Installing IPCop on POD-9578 board
I recently acquired an Advantech FWA-600 1U server/firewall appliance with 4 ethernet interfaces. I thought this would make an ideal IPCop unit, and it turned out that I was correct! I have tried to describe my installation procedure as well as I can remember it. The motherboard contained within is a POD-9578.
Install IPCop on a hard drive
Firstly, another machine (one with a CD-ROM) drive was used to perform a standard installation of IPCop onto a hard drive. This unit actually has a compact flash slot on the motherboard which would have been nice to use, but I like a lot of logs and addons so deemed it unsuitable.
Perform a standard IPCop installation, none of the settings really matter as you can change them all again at a later time once the drive is installed into the appliance. Just make sure you remember the passwords used so we can gain access.
Enable Serial Console
The FWA-600 unit does not have a VGA output. The controller is present on-board and has a pin header to use it if you construct the appropriate cables, but I didn't think it necessary.
To enable the serial console, the drive was attached to another Linux system and mounted to allow the download of files and configuration. There are several files you will need to download from the IPCop binaries website, which will need to be moved to the IPCop install, so this method was deemed the easiest way of accomplishing this.
Download and install both agetty and beep from the IPCop binaries website.
After this you will need to make some changes to files on your fresh IPCop installation. These changes are best explained in this forum post. I have mirrored the changes below:
/boot/grub/grub.conf - Note: ensure to comment out the splash image
serial --unit=0 --speed=9600 terminal --timeout=10 serial console timeout 5 default saved foreground = 16064e background = ffffff # splashimage (hd0,0)/grub/ipcop.xpm.gz title IPCop root (hd0,0) kernel /vmlinuz root=/dev/hdc4 panic=10 acpi=off console=tty0 console=ttyS0,9600 ro savedefault title IPCop SMP root (hd0,0) kernel /vmlinuz-smp root=/dev/hdc4 panic=10 acpi=off console=tty0 console=ttyS0,9600 ro savedefault title IPCop (ACPI enabled) root (hd0,0) kernel /vmlinuz root=/dev/hdc4 panic=10 console=tty0 console=ttyS0,9600 ro savedefault title IPCop SMP (ACPI HT enabled) root (hd0,0) kernel /vmlinuz-smp root=/dev/hdc4 panic=10 acpi=ht console=tty0 console=ttyS0,9600 ro savedefault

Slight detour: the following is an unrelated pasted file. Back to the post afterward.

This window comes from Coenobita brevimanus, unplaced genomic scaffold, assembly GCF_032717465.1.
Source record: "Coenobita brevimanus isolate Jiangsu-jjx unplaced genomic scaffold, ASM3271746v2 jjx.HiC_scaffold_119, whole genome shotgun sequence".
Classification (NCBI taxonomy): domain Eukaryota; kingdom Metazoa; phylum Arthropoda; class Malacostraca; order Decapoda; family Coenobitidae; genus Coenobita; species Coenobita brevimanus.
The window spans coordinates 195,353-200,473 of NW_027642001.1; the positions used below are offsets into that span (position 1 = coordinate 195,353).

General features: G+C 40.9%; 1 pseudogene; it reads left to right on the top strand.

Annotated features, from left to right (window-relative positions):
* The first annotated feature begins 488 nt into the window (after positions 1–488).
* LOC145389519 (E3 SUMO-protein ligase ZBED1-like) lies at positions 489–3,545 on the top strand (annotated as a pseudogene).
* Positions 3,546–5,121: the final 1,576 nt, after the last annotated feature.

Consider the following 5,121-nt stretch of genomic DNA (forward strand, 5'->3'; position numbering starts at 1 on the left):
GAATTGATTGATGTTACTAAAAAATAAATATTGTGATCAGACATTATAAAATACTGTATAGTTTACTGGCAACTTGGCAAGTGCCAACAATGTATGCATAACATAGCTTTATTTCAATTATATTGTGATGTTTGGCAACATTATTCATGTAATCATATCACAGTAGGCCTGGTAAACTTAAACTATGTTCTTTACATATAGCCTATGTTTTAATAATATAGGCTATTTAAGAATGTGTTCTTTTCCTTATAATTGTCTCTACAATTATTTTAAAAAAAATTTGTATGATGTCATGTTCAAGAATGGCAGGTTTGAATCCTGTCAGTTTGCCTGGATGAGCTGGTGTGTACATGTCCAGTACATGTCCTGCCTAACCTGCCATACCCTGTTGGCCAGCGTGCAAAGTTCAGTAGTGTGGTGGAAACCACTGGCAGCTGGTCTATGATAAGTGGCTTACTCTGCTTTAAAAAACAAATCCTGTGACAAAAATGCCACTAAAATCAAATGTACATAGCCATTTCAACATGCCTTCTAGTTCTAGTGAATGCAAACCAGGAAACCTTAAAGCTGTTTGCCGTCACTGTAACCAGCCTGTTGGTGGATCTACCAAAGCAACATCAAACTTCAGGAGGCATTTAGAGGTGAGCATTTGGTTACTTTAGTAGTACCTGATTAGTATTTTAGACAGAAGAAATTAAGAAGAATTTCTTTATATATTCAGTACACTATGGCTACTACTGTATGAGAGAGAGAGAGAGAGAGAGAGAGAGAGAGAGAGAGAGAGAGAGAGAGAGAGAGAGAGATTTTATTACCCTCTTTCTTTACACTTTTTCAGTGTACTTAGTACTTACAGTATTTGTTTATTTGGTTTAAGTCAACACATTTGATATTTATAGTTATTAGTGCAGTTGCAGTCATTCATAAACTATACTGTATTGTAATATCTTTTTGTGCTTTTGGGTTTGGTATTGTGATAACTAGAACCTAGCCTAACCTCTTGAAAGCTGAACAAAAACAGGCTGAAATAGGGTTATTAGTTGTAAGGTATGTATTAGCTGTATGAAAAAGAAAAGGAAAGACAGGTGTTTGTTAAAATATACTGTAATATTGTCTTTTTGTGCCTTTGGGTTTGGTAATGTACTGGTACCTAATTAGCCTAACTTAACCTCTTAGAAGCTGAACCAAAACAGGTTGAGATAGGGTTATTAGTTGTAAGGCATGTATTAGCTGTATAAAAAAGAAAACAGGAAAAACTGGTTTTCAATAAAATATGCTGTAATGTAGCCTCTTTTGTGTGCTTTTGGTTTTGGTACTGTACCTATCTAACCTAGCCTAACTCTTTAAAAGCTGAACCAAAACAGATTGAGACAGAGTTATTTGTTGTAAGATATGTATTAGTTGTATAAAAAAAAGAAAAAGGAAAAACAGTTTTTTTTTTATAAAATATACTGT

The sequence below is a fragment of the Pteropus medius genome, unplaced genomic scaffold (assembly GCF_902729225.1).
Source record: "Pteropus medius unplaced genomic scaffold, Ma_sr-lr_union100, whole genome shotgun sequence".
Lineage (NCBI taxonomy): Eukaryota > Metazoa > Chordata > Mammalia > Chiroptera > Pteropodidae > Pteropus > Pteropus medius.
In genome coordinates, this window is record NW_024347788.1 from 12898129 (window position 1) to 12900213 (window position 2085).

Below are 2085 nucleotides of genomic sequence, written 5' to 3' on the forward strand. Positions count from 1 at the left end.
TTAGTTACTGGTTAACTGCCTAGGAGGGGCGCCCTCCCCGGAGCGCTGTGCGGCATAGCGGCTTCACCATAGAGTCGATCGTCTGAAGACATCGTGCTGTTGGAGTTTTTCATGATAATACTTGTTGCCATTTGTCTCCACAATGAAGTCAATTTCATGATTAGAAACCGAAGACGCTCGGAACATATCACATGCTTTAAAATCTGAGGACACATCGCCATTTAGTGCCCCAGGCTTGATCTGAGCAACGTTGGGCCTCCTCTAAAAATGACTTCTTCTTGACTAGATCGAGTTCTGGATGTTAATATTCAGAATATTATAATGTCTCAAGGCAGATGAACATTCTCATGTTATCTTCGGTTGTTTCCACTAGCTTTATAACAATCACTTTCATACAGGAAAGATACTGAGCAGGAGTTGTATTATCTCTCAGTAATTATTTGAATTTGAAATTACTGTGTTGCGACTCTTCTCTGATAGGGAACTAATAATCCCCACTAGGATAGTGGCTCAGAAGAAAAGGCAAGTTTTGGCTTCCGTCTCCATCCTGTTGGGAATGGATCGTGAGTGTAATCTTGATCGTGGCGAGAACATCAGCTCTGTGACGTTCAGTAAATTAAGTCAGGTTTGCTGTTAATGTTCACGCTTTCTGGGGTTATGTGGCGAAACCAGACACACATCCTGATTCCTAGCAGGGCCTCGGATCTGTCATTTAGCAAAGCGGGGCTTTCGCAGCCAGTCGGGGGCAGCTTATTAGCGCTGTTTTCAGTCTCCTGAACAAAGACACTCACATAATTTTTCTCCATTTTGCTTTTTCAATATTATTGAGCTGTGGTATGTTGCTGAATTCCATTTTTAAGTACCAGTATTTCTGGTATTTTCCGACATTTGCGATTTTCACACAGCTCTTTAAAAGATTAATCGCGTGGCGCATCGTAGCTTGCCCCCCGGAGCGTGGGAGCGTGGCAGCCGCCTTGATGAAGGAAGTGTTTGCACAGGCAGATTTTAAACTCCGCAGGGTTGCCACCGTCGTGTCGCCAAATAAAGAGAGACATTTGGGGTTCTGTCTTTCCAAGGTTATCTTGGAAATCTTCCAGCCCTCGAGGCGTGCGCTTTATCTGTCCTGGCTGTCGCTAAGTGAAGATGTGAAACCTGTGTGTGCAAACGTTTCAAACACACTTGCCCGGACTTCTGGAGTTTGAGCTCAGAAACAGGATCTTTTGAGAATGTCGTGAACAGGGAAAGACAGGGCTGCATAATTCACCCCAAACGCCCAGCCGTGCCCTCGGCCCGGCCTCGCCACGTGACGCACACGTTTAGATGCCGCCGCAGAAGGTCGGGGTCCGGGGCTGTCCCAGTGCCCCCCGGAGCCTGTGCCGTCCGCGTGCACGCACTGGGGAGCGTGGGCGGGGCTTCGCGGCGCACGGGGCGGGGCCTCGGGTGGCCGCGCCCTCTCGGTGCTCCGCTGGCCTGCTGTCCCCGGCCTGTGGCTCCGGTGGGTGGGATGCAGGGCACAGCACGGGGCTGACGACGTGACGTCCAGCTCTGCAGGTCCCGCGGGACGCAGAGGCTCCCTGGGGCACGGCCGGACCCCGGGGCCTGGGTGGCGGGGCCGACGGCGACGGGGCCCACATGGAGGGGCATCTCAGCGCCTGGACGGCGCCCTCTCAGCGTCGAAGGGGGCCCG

/etc/securetty - Note: ensure to leave a blank line after the last entry
(...) ttypa ttypb ttypc ttypd ttype ttypf ttyS0
(...) # Run gettys in standard runlevels 1:2345:respawn:/sbin/mingetty tty1 2:2345:respawn:/sbin/mingetty tty2 3:2345:respawn:/sbin/mingetty tty3 4:2345:respawn:/sbin/mingetty tty4 5:2345:respawn:/sbin/mingetty tty5 6:2345:respawn:/sbin/mingetty tty6 T0:2345:respawn:/sbin/agetty -L 9600 ttyS0 (...)
I recommend using PuTTY to connect to the applicance via a null-modem cable (not straight-through). Hyperterminal caused me lots of problems, but PuTTY was perfect. In addition, this setup will allow you to access the post screen of the appliance, and modify BIOS/CMOS settings.
This is the pin-mapping I used to build a null-modem adapter (all my cables turned out to be straight through configuration).
|Signal Name||DB-25 Pin||DE-9 Pin||DE-9 Pin||DB-25 Pin|
|FG (Frame Ground)||1||-||X||-||1||FG|
|TD (Transmit Data)||2||3||-||2||3||RD|
|RD (Receive Data)||3||2||-||3||2||TD|
|RTS (Request To Send)||4||7||-||8||5||CTS|
|CTS (Clear To Send)||5||8||-||7||4||RTS|
|SG (Signal Ground)||7||5||-||5||7||SG|
|DSR (Data Set Ready)||6||6||-||4||20||DTR|
|CD (Carrier Detect)||8||1||-||4||20||DTR|
|DTR (Data Terminal Ready)||20||4||-||1||8||CD|
|DTR (Data Terminal Ready)||20||4||-||6||6||DSR|
Now that you (hopefully) have access to the serial terminal of the IPCop, with the installation drive now installed in the appliance, you can login as root using the password you supplied during the initial setup, and re-configure the network interfaces.
Since the unit has 4 ethernet adapters, I decided to go for the full on Red/Green/Blue/Orange network, as labelled in the image at the top of this page. Run the 'setup' utility on the IPCop and it will allow you to reconfigure everything you specified upon installation. After assigning ethernet adapters to interfaces using the wizard, I found the easiest way to assign them correctly was by manually editing the /var/ipcop/ethernet/settings file. On my motherboard the interfaces had labels to show the MAC address of each one, this made correct assignment easy. Using the aforementioned file with 'ifconfig' (which displays the MAC), you are able to assign each interface the correct ethX device.
On my system it worked out as follows:
- eth0 = RED
- eth1 = GREEN
- eth2 = ORANGE
- eth3 = BLUE
The manual for the appliance, which also covers the POD-9578 board in good detail can be downloaded here: FWA-6X0man.pdf
Now you should have a running IPCop installation to configure for your network as you normally would.